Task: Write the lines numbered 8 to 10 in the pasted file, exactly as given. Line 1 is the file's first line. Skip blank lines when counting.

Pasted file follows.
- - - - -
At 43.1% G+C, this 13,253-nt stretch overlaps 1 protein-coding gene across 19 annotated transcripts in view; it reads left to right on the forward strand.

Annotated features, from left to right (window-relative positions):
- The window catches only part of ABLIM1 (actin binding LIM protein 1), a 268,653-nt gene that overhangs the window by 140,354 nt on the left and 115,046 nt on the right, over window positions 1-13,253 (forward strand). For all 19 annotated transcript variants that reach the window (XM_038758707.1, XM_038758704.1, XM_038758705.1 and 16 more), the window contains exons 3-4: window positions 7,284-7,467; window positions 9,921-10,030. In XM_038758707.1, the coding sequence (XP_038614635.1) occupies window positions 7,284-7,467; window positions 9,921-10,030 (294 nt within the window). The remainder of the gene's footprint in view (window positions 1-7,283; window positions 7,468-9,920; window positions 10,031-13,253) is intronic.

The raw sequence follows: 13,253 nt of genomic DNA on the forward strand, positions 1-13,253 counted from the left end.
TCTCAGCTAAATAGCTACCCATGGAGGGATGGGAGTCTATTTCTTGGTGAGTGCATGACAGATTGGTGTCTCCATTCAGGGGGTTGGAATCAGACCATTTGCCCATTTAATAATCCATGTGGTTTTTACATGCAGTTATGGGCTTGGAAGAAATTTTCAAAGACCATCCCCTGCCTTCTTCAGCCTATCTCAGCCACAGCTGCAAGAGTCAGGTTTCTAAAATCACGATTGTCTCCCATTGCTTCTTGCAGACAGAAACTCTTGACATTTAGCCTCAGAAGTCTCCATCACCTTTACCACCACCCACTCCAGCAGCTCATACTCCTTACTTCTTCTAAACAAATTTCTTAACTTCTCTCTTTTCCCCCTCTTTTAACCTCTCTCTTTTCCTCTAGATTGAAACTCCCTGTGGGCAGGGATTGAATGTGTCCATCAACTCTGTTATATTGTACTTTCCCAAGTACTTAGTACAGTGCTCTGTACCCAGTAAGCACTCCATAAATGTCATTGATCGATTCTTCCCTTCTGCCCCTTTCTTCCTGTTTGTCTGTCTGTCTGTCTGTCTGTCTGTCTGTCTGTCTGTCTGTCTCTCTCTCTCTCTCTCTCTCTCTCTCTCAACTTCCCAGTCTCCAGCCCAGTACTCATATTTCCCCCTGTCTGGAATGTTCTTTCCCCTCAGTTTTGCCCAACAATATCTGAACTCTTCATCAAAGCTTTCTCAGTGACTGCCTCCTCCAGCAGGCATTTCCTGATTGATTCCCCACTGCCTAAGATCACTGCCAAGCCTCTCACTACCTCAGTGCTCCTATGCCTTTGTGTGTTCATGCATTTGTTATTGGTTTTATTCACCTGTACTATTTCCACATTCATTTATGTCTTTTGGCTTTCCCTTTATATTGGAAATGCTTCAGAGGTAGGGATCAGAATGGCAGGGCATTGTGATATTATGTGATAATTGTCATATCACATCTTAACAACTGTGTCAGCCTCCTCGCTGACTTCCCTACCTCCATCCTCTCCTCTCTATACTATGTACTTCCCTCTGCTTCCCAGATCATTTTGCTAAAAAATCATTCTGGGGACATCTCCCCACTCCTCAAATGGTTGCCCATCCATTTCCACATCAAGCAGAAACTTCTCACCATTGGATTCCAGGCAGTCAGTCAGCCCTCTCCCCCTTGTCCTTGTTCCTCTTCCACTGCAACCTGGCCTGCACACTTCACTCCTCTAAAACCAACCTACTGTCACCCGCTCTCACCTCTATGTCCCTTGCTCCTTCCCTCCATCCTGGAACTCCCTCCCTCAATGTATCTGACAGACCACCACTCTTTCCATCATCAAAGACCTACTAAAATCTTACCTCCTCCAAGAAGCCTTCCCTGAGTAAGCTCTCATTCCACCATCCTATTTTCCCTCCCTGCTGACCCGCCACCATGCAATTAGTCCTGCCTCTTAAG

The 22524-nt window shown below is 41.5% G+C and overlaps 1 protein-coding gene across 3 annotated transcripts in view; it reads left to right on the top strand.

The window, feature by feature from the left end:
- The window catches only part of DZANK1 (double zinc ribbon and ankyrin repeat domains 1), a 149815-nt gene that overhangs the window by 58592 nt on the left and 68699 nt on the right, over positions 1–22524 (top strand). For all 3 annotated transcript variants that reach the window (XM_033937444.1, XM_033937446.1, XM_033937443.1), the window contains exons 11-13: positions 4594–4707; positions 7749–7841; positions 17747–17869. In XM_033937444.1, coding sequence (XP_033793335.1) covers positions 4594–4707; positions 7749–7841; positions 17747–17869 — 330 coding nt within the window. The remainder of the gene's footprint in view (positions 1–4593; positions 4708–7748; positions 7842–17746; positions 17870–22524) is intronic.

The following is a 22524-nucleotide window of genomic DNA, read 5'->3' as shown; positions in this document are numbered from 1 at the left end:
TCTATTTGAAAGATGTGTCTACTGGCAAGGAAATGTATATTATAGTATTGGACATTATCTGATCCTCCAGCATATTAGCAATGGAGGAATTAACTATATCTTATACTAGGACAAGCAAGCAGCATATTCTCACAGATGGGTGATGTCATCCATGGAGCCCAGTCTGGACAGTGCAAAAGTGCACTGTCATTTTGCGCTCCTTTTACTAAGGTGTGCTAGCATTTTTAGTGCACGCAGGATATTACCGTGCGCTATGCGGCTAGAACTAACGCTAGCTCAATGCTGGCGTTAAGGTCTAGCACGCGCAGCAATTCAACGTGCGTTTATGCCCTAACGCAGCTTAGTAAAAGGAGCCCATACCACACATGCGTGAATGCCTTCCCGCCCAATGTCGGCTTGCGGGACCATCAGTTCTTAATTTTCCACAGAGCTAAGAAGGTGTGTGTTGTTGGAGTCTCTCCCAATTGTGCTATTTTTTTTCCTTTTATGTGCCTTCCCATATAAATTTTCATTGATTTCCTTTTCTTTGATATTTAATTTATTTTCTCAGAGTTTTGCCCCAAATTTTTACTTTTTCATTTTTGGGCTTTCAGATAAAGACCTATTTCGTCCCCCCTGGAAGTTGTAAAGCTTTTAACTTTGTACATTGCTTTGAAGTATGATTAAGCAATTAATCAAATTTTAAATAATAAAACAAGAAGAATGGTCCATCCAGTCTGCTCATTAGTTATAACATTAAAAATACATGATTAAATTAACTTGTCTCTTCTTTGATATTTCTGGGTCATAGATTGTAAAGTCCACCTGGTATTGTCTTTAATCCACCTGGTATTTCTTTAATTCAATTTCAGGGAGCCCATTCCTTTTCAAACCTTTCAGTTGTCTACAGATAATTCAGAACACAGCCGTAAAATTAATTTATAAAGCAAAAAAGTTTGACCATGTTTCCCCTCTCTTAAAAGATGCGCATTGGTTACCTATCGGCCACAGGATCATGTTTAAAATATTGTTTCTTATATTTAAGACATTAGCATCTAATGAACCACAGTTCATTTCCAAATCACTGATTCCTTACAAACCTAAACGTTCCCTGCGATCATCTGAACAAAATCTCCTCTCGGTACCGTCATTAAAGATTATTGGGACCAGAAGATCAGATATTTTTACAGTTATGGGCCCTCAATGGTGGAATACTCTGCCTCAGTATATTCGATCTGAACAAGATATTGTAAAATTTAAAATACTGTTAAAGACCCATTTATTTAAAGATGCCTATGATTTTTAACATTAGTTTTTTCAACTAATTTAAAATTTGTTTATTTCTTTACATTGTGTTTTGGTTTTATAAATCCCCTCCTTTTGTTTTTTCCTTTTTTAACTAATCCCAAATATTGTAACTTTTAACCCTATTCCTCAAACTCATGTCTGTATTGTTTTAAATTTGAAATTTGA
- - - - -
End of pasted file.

- The window catches only part of DZANK1 (double zinc ribbon and ankyrin repeat domains 1), a 149815-nt gene that overhangs the window by 58592 nt on the left and 68699 nt on the right, over positions 1–22524 (top strand). For all 3 annotated transcript variants that reach the window (XM_033937444.1, XM_033937446.1, XM_033937443.1), the window contains exons 11-13: positions 4594–4707; positions 7749–7841; positions 17747–17869. In XM_033937444.1, coding sequence (XP_033793335.1) covers positions 4594–4707; positions 7749–7841; positions 17747–17869 — 330 coding nt within the window. The remainder of the gene's footprint in view (positions 1–4593; positions 4708–7748; positions 7842–17746; positions 17870–22524) is intronic.

The following is a 22524-nucleotide window of genomic DNA, read 5'->3' as shown; positions in this document are numbered from 1 at the left end:
TCTATTTGAAAGATGTGTCTACTGGCAAGGAAATGTATATTATAGTATTGGACATTATCTGATCCTCCAGCATATTAGCAATGGAGGAATTAACTATATCTTATACTAGGACAAGCAAGCAGCATATTCTCACAGATGGGTGATGTCATCCATGGAGCCCAGTCTGGACAGTGCAAAAGTGCACTGTCATTTTGCGCTCCTTTTACTAAGGTGTGCTAGCATTTTTAGTGCACGCAGGATATTACCGTGCGCTATGCGGCTAGAACTAACGCTAGCTCAATGCTGGCGTTAAGGTCTAGCACGCGCAGCAATTCAACGTGCGTTTATGCCCTAACGCAGCTTAGTAAAAGGAGCCCATACCACACATGCGTGAATGCCTTCCCGCCCAATGTCGGCTTGCGGGACCATCAGTTCTTAATTTTCCACAGAGCTAAGAAGGTGTGTGTTGTTGGAGTCTCTCCCAATTGTGCTATTTTTTTTCCTTTTATGTGCCTTCCCATATAAATTTTCATTGATTTCCTTTTCTTTGATATTTAATTTATTTTCTCAGAGTTTTGCCCCAAATTTTTACTTTTTCATTTTTGGGCTTTCAGATAAAGACCTATTTCGTCCCCCCTGGAAGTTGTAAAGCTTTTAACTTTGTACATTGCTTTGAAGTATGATTAAGCAATTAATCAAATTTTAAATAATAAAACAAGAAGAATGGTCCATCCAGTCTGCTCATTAGTTATAACATTAAAAATACATGATTAAATTAACTTGTCTCTTCTTTGATATTTCTGGGTCATAGATTGTAAAGTCCACCTGGTATTGTCTTTAATCCACCTGGTATTTCTTTAATTCAATTTCAGGGAGCCCATTCCTTTTCAAACCTTTCAGTTGTCTACAGATAATTCAGAACACAGCCGTAAAATTAATTTATAAAGCAAAAAAGTTTGACCATGTTTCCCCTCTCTTAAAAGATGCGCATTGGTTACCTATCGGCCACAGGATCATGTTTAAAATATTGTTTCTTATATTTAAGACATTAGCATCTAATGAACCACAGTTCATTTCCAAATCACTGATTCCTTACAAACCTAAACGTTCCCTGCGATCATCTGAACAAAATCTCCTCTCGGTACCGTCATTAAAGATTATTGGGACCAGAAGATCAGATATTTTTACAGTTATGGGCCCTCAATGGTGGAATACTCTGCCTCAGTATATTCGATCTGAACAAGATATTGTAAAATTTAAAATACTGTTAAAGACCCATTTATTTAAAGATGCCTATGATTTTTAACATTAGTTTTTTCAACTAATTTAAAATTTGTTTATTTCTTTACATTGTGTTTTGGTTTTATAAATCCCCTCCTTTTGTTTTTTCCTTTTTTAACTAATCCCAAATATTGTAACTTTTAACCCTATTCCTCAAACTCATGTCTGTATTGTTTTAAATTTGAAATTTGA